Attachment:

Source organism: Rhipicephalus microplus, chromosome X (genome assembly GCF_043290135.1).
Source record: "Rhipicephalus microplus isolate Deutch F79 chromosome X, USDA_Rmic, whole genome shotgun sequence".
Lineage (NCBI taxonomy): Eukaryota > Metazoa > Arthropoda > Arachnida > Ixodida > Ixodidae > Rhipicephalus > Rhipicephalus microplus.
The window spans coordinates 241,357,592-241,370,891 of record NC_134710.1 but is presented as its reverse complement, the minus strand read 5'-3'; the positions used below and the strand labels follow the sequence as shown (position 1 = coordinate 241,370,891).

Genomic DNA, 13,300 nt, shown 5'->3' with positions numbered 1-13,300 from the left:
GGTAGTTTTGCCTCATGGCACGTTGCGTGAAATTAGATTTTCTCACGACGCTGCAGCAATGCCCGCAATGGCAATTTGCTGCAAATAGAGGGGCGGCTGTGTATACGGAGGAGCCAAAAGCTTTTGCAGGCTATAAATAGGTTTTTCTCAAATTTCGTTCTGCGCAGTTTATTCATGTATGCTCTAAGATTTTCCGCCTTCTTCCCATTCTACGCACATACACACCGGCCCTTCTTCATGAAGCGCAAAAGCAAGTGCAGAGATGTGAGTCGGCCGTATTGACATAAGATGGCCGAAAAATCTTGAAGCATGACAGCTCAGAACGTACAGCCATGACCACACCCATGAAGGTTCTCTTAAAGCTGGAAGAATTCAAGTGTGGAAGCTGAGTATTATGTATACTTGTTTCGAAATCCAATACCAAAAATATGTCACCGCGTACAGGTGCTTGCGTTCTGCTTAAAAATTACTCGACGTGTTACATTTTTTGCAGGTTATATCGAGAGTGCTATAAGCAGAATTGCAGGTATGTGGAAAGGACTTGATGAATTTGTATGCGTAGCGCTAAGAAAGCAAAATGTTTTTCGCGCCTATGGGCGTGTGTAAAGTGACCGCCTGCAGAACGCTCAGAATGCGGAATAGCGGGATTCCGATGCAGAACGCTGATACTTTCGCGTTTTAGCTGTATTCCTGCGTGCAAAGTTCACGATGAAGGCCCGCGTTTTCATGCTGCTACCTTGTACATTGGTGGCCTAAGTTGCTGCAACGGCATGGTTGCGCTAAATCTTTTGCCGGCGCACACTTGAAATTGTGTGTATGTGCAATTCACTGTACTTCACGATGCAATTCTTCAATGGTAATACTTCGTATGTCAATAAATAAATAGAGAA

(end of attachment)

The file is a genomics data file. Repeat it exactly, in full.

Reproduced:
Source organism: Rhipicephalus microplus, chromosome X (genome assembly GCF_043290135.1).
Source record: "Rhipicephalus microplus isolate Deutch F79 chromosome X, USDA_Rmic, whole genome shotgun sequence".
Lineage (NCBI taxonomy): Eukaryota > Metazoa > Arthropoda > Arachnida > Ixodida > Ixodidae > Rhipicephalus > Rhipicephalus microplus.
The window spans coordinates 241,357,592-241,370,891 of record NC_134710.1 but is presented as its reverse complement, the minus strand read 5'-3'; the positions used below and the strand labels follow the sequence as shown (position 1 = coordinate 241,370,891).

Genomic DNA, 13,300 nt, shown 5'->3' with positions numbered 1-13,300 from the left:
GGTAGTTTTGCCTCATGGCACGTTGCGTGAAATTAGATTTTCTCACGACGCTGCAGCAATGCCCGCAATGGCAATTTGCTGCAAATAGAGGGGCGGCTGTGTATACGGAGGAGCCAAAAGCTTTTGCAGGCTATAAATAGGTTTTTCTCAAATTTCGTTCTGCGCAGTTTATTCATGTATGCTCTAAGATTTTCCGCCTTCTTCCCATTCTACGCACATACACACCGGCCCTTCTTCATGAAGCGCAAAAGCAAGTGCAGAGATGTGAGTCGGCCGTATTGACATAAGATGGCCGAAAAATCTTGAAGCATGACAGCTCAGAACGTACAGCCATGACCACACCCATGAAGGTTCTCTTAAAGCTGGAAGAATTCAAGTGTGGAAGCTGAGTATTATGTATACTTGTTTCGAAATCCAATACCAAAAATATGTCACCGCGTACAGGTGCTTGCGTTCTGCTTAAAAATTACTCGACGTGTTACATTTTTTGCAGGTTATATCGAGAGTGCTATAAGCAGAATTGCAGGTATGTGGAAAGGACTTGATGAATTTGTATGCGTAGCGCTAAGAAAGCAAAATGTTTTTCGCGCCTATGGGCGTGTGTAAAGTGACCGCCTGCAGAACGCTCAGAATGCGGAATAGCGGGATTCCGATGCAGAACGCTGATACTTTCGCGTTTTAGCTGTATTCCTGCGTGCAAAGTTCACGATGAAGGCCCGCGTTTTCATGCTGCTACCTTGTACATTGGTGGCCTAAGTTGCTGCAACGGCATGGTTGCGCTAAATCTTTTGCCGGCGCACACTTGAAATTGTGTGTATGTGCAATTCACTGTACTTCACGATGCAATTCTTCAATGGTAATACTTCGTATGTCAATAAATAAATAGAGAA